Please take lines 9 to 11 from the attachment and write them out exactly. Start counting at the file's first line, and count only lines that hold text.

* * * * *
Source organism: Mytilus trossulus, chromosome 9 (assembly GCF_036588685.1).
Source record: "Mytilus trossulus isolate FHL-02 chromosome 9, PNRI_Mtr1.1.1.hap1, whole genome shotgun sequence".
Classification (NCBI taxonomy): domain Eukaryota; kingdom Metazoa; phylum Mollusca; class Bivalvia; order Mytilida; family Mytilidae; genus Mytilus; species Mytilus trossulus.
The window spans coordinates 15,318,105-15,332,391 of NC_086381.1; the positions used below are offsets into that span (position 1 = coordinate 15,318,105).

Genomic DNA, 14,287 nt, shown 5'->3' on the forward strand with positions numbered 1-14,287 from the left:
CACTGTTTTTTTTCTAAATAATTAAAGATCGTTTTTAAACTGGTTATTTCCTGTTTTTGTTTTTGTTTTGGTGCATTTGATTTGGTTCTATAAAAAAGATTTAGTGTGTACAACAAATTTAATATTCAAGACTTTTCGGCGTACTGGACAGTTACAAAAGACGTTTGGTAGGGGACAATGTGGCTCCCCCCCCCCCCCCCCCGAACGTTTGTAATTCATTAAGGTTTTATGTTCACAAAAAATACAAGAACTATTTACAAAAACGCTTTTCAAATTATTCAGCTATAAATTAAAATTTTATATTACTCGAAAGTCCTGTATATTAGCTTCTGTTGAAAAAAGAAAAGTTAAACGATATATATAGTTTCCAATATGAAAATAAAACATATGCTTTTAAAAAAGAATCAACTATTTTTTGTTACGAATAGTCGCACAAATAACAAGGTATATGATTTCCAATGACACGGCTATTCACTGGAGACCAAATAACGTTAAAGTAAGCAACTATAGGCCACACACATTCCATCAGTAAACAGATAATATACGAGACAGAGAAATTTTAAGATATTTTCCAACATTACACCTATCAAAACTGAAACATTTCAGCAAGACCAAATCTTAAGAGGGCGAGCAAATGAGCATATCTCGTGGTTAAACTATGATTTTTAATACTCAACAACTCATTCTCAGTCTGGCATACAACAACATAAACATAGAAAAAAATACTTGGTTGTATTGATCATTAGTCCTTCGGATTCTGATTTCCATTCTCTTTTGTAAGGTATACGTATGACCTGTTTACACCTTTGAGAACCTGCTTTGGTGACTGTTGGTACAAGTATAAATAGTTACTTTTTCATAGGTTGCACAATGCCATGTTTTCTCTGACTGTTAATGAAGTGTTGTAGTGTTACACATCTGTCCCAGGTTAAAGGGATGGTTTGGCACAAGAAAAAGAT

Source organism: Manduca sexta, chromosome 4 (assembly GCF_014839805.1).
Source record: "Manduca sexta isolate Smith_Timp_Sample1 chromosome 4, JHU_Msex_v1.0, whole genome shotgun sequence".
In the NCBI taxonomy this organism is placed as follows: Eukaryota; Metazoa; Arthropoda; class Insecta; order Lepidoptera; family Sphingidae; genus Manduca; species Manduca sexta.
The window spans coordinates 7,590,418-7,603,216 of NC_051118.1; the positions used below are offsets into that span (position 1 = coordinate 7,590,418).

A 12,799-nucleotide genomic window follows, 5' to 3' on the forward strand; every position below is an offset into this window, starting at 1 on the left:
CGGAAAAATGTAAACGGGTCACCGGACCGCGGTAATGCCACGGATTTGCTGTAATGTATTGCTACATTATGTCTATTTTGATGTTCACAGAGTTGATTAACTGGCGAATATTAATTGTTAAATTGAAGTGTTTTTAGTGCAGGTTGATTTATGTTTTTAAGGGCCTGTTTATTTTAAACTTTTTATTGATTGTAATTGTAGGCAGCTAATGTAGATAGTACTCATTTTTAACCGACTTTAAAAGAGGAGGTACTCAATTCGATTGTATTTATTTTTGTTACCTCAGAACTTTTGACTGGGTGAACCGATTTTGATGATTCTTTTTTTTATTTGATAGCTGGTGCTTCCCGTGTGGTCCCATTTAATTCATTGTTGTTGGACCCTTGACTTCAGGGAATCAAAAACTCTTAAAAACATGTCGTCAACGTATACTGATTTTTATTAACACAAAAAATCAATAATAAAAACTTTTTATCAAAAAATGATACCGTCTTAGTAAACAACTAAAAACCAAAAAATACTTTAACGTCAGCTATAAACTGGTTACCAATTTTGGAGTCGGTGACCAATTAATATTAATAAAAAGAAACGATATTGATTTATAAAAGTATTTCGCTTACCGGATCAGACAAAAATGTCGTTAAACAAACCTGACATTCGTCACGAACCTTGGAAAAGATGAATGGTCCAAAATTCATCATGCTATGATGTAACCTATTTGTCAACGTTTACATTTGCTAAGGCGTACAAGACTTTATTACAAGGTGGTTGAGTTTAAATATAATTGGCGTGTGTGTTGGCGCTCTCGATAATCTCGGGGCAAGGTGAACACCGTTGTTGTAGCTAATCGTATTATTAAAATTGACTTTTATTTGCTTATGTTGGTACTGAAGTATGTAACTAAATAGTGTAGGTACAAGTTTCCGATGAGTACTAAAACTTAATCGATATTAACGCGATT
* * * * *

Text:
In the NCBI taxonomy this organism is placed as follows: Eukaryota; Metazoa; Arthropoda; class Insecta; order Lepidoptera; family Sphingidae; genus Manduca; species Manduca sexta.
The window spans coordinates 7,590,418-7,603,216 of NC_051118.1; the positions used below are offsets into that span (position 1 = coordinate 7,590,418).

A 12,799-nucleotide genomic window follows, 5' to 3' on the forward strand; every position below is an offset into this window, starting at 1 on the left: